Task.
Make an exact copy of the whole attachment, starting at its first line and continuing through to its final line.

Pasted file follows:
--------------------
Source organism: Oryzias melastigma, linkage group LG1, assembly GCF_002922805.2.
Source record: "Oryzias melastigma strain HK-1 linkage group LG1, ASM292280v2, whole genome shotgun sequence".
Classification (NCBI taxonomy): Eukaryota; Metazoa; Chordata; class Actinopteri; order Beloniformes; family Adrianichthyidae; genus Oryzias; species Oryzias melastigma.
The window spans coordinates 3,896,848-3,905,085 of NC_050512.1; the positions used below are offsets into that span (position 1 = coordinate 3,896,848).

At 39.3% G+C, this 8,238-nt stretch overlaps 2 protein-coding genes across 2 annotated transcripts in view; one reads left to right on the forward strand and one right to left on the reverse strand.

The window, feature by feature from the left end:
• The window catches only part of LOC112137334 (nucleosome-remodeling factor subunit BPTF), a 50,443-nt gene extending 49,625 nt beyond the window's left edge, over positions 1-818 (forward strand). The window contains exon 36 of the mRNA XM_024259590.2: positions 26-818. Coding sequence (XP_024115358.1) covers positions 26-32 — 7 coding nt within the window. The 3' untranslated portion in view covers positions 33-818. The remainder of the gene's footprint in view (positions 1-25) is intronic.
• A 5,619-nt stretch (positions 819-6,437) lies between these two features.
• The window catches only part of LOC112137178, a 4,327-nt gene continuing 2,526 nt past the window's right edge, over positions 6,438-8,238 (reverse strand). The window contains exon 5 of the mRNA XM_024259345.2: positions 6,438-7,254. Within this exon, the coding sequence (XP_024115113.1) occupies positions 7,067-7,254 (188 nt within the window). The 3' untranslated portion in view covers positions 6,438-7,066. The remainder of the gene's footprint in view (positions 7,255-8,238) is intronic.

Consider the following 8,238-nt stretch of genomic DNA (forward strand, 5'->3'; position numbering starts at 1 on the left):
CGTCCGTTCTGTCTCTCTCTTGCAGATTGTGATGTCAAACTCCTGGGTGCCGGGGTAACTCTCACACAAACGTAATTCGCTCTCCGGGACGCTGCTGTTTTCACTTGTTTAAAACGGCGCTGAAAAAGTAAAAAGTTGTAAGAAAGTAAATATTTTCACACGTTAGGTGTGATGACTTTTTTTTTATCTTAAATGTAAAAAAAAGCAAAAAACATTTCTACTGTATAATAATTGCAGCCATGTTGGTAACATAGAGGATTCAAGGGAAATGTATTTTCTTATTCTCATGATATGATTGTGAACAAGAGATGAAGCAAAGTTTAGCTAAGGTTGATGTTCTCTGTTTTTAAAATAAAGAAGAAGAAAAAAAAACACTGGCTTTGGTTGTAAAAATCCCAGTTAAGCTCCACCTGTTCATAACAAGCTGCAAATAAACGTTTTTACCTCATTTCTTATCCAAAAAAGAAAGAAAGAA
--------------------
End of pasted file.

Source organism: Oryzias melastigma, linkage group LG1, assembly GCF_002922805.2.
Source record: "Oryzias melastigma strain HK-1 linkage group LG1, ASM292280v2, whole genome shotgun sequence".
Classification (NCBI taxonomy): Eukaryota; Metazoa; Chordata; class Actinopteri; order Beloniformes; family Adrianichthyidae; genus Oryzias; species Oryzias melastigma.
The window spans coordinates 3,896,848-3,905,085 of NC_050512.1; the positions used below are offsets into that span (position 1 = coordinate 3,896,848).

At 39.3% G+C, this 8,238-nt stretch overlaps 2 protein-coding genes across 2 annotated transcripts in view; one reads left to right on the forward strand and one right to left on the reverse strand.

The window, feature by feature from the left end:
• The window catches only part of LOC112137334 (nucleosome-remodeling factor subunit BPTF), a 50,443-nt gene extending 49,625 nt beyond the window's left edge, over positions 1-818 (forward strand). The window contains exon 36 of the mRNA XM_024259590.2: positions 26-818. Coding sequence (XP_024115358.1) covers positions 26-32 — 7 coding nt within the window. The 3' untranslated portion in view covers positions 33-818. The remainder of the gene's footprint in view (positions 1-25) is intronic.
• A 5,619-nt stretch (positions 819-6,437) lies between these two features.
• The window catches only part of LOC112137178, a 4,327-nt gene continuing 2,526 nt past the window's right edge, over positions 6,438-8,238 (reverse strand). The window contains exon 5 of the mRNA XM_024259345.2: positions 6,438-7,254. Within this exon, the coding sequence (XP_024115113.1) occupies positions 7,067-7,254 (188 nt within the window). The 3' untranslated portion in view covers positions 6,438-7,066. The remainder of the gene's footprint in view (positions 7,255-8,238) is intronic.

Consider the following 8,238-nt stretch of genomic DNA (forward strand, 5'->3'; position numbering starts at 1 on the left):
CGTCCGTTCTGTCTCTCTCTTGCAGATTGTGATGTCAAACTCCTGGGTGCCGGGGTAACTCTCACACAAACGTAATTCGCTCTCCGGGACGCTGCTGTTTTCACTTGTTTAAAACGGCGCTGAAAAAGTAAAAAGTTGTAAGAAAGTAAATATTTTCACACGTTAGGTGTGATGACTTTTTTTTTATCTTAAATGTAAAAAAAAGCAAAAAACATTTCTACTGTATAATAATTGCAGCCATGTTGGTAACATAGAGGATTCAAGGGAAATGTATTTTCTTATTCTCATGATATGATTGTGAACAAGAGATGAAGCAAAGTTTAGCTAAGGTTGATGTTCTCTGTTTTTAAAATAAAGAAGAAGAAAAAAAAACACTGGCTTTGGTTGTAAAAATCCCAGTTAAGCTCCACCTGTTCATAACAAGCTGCAAATAAACGTTTTTACCTCATTTCTTATCCAAAAAAGAAAGAAAGAA